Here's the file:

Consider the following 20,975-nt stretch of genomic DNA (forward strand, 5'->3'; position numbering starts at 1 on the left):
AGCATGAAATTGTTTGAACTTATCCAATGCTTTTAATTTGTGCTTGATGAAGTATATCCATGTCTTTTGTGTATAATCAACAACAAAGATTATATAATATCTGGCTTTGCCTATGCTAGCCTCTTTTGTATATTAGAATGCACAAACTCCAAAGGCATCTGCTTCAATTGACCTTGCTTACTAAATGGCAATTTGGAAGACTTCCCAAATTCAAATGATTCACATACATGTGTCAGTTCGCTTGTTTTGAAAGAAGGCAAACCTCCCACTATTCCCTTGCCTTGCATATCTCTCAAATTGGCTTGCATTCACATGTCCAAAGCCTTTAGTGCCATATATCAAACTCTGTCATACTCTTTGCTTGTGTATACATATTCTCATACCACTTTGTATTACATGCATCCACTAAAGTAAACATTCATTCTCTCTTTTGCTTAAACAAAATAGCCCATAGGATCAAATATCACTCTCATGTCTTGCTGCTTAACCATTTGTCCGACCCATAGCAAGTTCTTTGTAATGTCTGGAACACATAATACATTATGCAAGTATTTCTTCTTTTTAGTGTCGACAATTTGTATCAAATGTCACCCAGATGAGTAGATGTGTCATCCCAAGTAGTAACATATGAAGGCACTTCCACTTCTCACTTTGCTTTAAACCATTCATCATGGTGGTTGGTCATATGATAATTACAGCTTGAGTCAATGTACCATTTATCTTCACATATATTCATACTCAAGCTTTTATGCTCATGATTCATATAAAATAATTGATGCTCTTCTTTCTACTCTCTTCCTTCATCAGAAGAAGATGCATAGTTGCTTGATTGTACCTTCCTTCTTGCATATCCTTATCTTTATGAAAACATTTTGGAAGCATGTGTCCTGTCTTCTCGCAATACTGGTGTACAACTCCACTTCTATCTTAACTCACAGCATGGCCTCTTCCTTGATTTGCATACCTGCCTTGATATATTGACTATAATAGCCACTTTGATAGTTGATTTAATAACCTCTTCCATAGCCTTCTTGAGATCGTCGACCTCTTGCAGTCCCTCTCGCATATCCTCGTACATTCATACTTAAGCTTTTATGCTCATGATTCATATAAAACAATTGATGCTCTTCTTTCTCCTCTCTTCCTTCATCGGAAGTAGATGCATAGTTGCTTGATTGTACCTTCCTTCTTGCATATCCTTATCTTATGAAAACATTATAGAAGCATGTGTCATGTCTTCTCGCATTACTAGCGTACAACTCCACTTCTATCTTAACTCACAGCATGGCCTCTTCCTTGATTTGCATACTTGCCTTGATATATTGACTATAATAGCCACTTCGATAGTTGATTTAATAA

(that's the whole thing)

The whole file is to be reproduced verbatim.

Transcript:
Consider the following 20,975-nt stretch of genomic DNA (forward strand, 5'->3'; position numbering starts at 1 on the left):
AGCATGAAATTGTTTGAACTTATCCAATGCTTTTAATTTGTGCTTGATGAAGTATATCCATGTCTTTTGTGTATAATCAACAACAAAGATTATATAATATCTGGCTTTGCCTATGCTAGCCTCTTTTGTATATTAGAATGCACAAACTCCAAAGGCATCTGCTTCAATTGACCTTGCTTACTAAATGGCAATTTGGAAGACTTCCCAAATTCAAATGATTCACATACATGTGTCAGTTCGCTTGTTTTGAAAGAAGGCAAACCTCCCACTATTCCCTTGCCTTGCATATCTCTCAAATTGGCTTGCATTCACATGTCCAAAGCCTTTAGTGCCATATATCAAACTCTGTCATACTCTTTGCTTGTGTATACATATTCTCATACCACTTTGTATTACATGCATCCACTAAAGTAAACATTCATTCTCTCTTTTGCTTAAACAAAATAGCCCATAGGATCAAATATCACTCTCATGTCTTGCTGCTTAACCATTTGTCCGACCCATAGCAAGTTCTTTGTAATGTCTGGAACACATAATACATTATGCAAGTATTTCTTCTTTTTAGTGTCGACAATTTGTATCAAATGTCACCCAGATGAGTAGATGTGTCATCCCAAGTAGTAACATATGAAGGCACTTCCACTTCTCACTTTGCTTTAAACCATTCATCATGGTGGTTGGTCATATGATAATTACAGCTTGAGTCAATGTACCATTTATCTTCACATATATTCATACTCAAGCTTTTATGCTCATGATTCATATAAAATAATTGATGCTCTTCTTTCTACTCTCTTCCTTCATCAGAAGAAGATGCATAGTTGCTTGATTGTACCTTCCTTCTTGCATATCCTTATCTTTATGAAAACATTTTGGAAGCATGTGTCCTGTCTTCTCGCAATACTGGTGTACAACTCCACTTCTATCTTAACTCACAGCATGGCCTCTTCCTTGATTTGCATACCTGCCTTGATATATTGACTATAATAGCCACTTTGATAGTTGATTTAATAACCTCTTCCATAGCCTTCTTGAGATCGTCGACCTCTTGCAGTCCCTCTCGCATATCCTCGTACATTCATACTTAAGCTTTTATGCTCATGATTCATATAAAACAATTGATGCTCTTCTTTCTCCTCTCTTCCTTCATCGGAAGTAGATGCATAGTTGCTTGATTGTACCTTCCTTCTTGCATATCCTTATCTTATGAAAACATTATAGAAGCATGTGTCATGTCTTCTCGCATTACTAGCGTACAACTCCACTTCTATCTTAACTCACAGCATGGCCTCTTCCTTGATTTGCATACTTGCCTTGATATATTGACTATAATAGCCACTTCGATAGTTGATTTAATAA